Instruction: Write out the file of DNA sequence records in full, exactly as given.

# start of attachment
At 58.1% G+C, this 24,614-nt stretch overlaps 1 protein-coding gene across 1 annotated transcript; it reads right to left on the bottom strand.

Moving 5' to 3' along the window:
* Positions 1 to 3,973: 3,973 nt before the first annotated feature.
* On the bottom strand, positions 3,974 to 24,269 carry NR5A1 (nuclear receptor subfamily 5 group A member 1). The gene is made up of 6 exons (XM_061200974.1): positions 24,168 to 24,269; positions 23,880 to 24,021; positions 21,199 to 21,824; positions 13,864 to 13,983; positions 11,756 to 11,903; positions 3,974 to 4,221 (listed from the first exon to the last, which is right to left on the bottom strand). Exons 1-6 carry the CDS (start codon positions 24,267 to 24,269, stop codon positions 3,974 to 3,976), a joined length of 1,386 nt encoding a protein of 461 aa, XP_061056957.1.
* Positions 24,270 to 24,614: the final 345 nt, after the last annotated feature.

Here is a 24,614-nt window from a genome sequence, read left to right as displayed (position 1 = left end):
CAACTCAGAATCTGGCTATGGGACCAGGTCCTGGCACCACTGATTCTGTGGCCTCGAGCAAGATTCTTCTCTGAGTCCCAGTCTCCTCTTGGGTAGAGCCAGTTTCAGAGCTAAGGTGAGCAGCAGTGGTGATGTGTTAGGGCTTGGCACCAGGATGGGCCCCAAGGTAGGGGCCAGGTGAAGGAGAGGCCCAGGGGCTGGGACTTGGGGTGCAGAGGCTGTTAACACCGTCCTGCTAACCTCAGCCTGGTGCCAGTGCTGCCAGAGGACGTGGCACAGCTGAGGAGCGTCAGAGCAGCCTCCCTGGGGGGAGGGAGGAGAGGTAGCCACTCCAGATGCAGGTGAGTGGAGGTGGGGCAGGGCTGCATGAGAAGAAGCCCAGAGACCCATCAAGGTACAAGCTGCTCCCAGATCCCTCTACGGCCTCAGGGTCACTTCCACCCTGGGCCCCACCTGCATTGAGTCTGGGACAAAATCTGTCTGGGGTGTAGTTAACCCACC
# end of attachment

At 58.1% G+C, this 24,614-nt stretch overlaps 1 protein-coding gene across 1 annotated transcript; it reads right to left on the bottom strand.

Moving 5' to 3' along the window:
* Positions 1 to 3,973: 3,973 nt before the first annotated feature.
* On the bottom strand, positions 3,974 to 24,269 carry NR5A1 (nuclear receptor subfamily 5 group A member 1). The gene is made up of 6 exons (XM_061200974.1): positions 24,168 to 24,269; positions 23,880 to 24,021; positions 21,199 to 21,824; positions 13,864 to 13,983; positions 11,756 to 11,903; positions 3,974 to 4,221 (listed from the first exon to the last, which is right to left on the bottom strand). Exons 1-6 carry the CDS (start codon positions 24,267 to 24,269, stop codon positions 3,974 to 3,976), a joined length of 1,386 nt encoding a protein of 461 aa, XP_061056957.1.
* Positions 24,270 to 24,614: the final 345 nt, after the last annotated feature.

Here is a 24,614-nt window from a genome sequence, read left to right as displayed (position 1 = left end):
CAACTCAGAATCTGGCTATGGGACCAGGTCCTGGCACCACTGATTCTGTGGCCTCGAGCAAGATTCTTCTCTGAGTCCCAGTCTCCTCTTGGGTAGAGCCAGTTTCAGAGCTAAGGTGAGCAGCAGTGGTGATGTGTTAGGGCTTGGCACCAGGATGGGCCCCAAGGTAGGGGCCAGGTGAAGGAGAGGCCCAGGGGCTGGGACTTGGGGTGCAGAGGCTGTTAACACCGTCCTGCTAACCTCAGCCTGGTGCCAGTGCTGCCAGAGGACGTGGCACAGCTGAGGAGCGTCAGAGCAGCCTCCCTGGGGGGAGGGAGGAGAGGTAGCCACTCCAGATGCAGGTGAGTGGAGGTGGGGCAGGGCTGCATGAGAAGAAGCCCAGAGACCCATCAAGGTACAAGCTGCTCCCAGATCCCTCTACGGCCTCAGGGTCACTTCCACCCTGGGCCCCACCTGCATTGAGTCTGGGACAAAATCTGTCTGGGGTGTAGTTAACCCACC